My History in Community
As a child I lived in a block of duplex brick houses sharing their backyards. The fathers were all WW II veterans and the kids were all about the same age. There was a strong sense of community but I just figured that was the way the whole world lived.
We moved to the sparsely settled suburbs where houses were much further apart and we depended on school buses for transport. That intimate sense of sharing was no longer there and through the 1960’s I became disenchanted with the consumerist direction the country seemed to be taking. I got my degree in social psychology and six months later joined up with a couple hundred strangers with whom I shared the “back to the land” intention. We traveled the country in a caravan of school buses looking for our own piece of land and soon settled, in 1971, on 1850 acres of rugged property in southern middle Tennessee.
We called our little village The Farm and for 12 years it was my community, my home and my vocation. As a collective we shared all but our most personal possessions and whatever we earned (in my case, as a home builder) was turned in to our common bank, to be distributed to cover food and living essentials. We moved out of our school bus homes into surplus army tents and then into self-built homes of various living standards. What most stuck with me, to this day, from my Farm experience was the importance of commitment, honesty, generosity and sacrifice in making our sense of community strong and resilient. We learned to distribute responsibility and to respect diversity of viewpoints and experiences. From a spiritual standpoint, we based our philosophy on the Golden Rule.
My History in Social Media
In 1983 my family left the Farm and moved to northern California where I had a job waiting working with Stewart Brand – founding editor of the Whole Earth Catalog – on the Whole Earth Software Catalog.
In 1986 I became Director of an online community called The WELL. This was before there was an Internet or what we now know the Web. The WELL was a smart (mostly), creative and groundbreaking conversational business experiment in a time when there were no models to emulate or learn from. It was an invent-as-you-go collaborative testing ground for how social conventions work in electronic space. In 1996 Wired Magazine retrospectively called the WELL the world’s “most influential online community.”
I left my job at the WELL after 6 formative years and have continued to learn and apply my experience in community for a wide diversity of clients, from huge multi-nationals to small startup non-profits.
Up Periscope – Trouble on the Way
Having grown up just outside of Washington, D.C. I’ve always kept up with national and global issues. At the Farm I paid attention to how we experimented with self-governance, when our whole purpose was to separate our lives from the ineffectual politics that were practiced in the rest of the USA. I lived and worked in the Guatemalan highlands for 2 years as field director for the Farm’s international aid non-profit, Plenty. Witnessing the brutal injustice practiced by the military government brought my attention back to politics and how important it was for the Farm to make its model of local self-government work. As it turned out we were too slow in adopting a working system and the Farm gave up on its collective model.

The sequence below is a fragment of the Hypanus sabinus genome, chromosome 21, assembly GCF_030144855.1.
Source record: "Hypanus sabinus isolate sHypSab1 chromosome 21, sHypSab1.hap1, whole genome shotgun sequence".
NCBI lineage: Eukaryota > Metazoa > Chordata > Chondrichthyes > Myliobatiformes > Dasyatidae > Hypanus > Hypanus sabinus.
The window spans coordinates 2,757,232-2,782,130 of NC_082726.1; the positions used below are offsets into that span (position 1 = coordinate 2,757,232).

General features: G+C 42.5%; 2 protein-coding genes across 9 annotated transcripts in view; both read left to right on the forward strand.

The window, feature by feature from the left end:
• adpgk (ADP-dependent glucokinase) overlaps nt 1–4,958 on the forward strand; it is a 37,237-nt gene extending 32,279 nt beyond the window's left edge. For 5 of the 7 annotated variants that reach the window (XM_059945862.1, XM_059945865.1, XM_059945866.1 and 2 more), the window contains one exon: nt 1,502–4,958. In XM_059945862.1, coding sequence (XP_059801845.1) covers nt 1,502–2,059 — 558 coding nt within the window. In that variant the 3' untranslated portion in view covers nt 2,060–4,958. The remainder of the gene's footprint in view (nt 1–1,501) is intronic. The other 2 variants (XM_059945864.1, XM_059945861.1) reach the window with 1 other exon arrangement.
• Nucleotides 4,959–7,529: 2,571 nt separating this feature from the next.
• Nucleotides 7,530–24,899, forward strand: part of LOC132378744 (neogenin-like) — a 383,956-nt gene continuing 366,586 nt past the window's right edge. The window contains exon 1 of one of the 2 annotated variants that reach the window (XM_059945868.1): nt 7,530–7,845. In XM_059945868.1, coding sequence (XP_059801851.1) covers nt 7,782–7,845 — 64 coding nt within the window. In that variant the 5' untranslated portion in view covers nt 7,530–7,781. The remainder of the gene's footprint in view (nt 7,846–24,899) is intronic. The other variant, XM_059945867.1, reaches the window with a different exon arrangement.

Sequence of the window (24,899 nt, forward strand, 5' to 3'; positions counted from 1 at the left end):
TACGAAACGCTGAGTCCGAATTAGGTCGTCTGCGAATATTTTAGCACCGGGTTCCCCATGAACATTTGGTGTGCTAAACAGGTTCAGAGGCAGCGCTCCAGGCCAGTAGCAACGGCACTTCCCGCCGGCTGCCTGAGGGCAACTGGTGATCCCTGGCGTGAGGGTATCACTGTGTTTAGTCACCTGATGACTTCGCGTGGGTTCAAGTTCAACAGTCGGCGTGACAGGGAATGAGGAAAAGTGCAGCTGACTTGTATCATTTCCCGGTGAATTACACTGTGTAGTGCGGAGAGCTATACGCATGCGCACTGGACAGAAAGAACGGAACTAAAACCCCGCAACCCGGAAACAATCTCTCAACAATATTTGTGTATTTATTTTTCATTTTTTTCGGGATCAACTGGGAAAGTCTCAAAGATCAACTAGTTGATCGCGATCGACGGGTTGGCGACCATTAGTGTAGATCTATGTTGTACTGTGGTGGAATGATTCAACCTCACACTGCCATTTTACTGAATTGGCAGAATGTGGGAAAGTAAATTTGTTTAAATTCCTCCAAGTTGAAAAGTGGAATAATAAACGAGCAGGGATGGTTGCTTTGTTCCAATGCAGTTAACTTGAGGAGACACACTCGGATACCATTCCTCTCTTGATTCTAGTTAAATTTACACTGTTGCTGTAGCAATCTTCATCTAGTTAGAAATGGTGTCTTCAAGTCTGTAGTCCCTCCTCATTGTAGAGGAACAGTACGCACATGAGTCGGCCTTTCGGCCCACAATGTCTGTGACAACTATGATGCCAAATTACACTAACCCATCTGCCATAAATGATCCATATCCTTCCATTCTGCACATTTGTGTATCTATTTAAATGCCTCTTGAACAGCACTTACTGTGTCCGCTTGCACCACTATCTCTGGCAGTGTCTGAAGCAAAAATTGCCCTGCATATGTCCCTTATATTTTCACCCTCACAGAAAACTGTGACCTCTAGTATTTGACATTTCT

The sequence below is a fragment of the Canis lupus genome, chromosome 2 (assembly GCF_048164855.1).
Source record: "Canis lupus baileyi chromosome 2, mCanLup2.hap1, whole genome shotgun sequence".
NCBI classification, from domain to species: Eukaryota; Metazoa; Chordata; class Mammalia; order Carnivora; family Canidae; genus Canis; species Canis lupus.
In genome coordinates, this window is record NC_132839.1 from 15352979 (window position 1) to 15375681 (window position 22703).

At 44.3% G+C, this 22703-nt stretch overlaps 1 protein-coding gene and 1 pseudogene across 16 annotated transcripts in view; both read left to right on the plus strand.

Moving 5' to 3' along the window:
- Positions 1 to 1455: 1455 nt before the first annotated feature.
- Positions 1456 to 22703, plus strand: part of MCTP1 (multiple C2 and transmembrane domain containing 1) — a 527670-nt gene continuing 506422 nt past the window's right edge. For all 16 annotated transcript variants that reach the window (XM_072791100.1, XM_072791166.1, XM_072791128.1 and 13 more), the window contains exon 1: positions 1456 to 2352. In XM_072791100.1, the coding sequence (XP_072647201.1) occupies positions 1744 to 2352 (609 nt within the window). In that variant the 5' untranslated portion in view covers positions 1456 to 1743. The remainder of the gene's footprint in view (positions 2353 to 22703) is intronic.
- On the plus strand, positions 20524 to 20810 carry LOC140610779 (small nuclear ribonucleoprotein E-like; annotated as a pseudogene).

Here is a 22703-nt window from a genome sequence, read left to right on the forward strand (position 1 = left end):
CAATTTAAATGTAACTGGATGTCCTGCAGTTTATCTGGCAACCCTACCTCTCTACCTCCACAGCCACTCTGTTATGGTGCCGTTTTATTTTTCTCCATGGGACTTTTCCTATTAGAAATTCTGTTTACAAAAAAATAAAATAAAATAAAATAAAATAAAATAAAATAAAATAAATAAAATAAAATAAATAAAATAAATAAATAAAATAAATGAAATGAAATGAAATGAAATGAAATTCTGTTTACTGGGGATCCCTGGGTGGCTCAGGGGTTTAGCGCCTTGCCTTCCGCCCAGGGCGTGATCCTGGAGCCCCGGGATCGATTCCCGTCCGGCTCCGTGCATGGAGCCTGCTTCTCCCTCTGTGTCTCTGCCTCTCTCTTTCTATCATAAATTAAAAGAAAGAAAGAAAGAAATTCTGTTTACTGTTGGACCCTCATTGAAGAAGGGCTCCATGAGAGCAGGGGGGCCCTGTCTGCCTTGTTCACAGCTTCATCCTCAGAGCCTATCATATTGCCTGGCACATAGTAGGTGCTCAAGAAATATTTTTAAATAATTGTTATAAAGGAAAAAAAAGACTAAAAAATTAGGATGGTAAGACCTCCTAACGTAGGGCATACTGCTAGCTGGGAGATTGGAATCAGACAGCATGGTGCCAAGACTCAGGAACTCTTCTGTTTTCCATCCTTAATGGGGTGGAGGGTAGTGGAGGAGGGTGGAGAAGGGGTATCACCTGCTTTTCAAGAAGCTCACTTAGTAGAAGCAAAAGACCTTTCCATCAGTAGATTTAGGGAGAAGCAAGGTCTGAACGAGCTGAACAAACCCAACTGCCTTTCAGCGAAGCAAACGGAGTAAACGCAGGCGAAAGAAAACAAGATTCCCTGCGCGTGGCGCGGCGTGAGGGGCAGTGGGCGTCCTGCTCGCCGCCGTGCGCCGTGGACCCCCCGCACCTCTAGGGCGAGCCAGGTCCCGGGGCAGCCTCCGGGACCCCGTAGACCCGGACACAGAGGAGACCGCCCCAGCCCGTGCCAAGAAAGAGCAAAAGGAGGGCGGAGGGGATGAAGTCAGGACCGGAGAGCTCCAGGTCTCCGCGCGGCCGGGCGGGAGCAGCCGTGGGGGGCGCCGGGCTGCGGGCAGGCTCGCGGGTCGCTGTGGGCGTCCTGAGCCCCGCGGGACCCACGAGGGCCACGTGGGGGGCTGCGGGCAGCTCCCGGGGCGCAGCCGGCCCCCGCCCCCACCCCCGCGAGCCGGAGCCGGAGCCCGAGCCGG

Once in California I began following the advance of climate change and it soon became clear that in whatever form it took, the impacts from one location to another would be different and would require the attention of local leaders and groups to fittingly adapt and mitigate the effects of drought, flooding, heat and changes in local flora and fauna. I could see that my experience with new and different models of community would be valuable as a novel perspective for re-visioning the definition of “community” for smaller groups that would not be bogged down by the dysfunction of higher levels of government. As with the Farm and the WELL, citizens of local towns and hyperlocal neighborhoods would find themselves with “skin in the game” once the combination of problems landed in their laps.
This brings us, again, to a redefinition and deeper meaning of the term Community. And that is where I might come in with stories, research, working models and guidance for those poised to take action in preparation for what we might call “the shit hitting the fan.” That time may be closer than you think.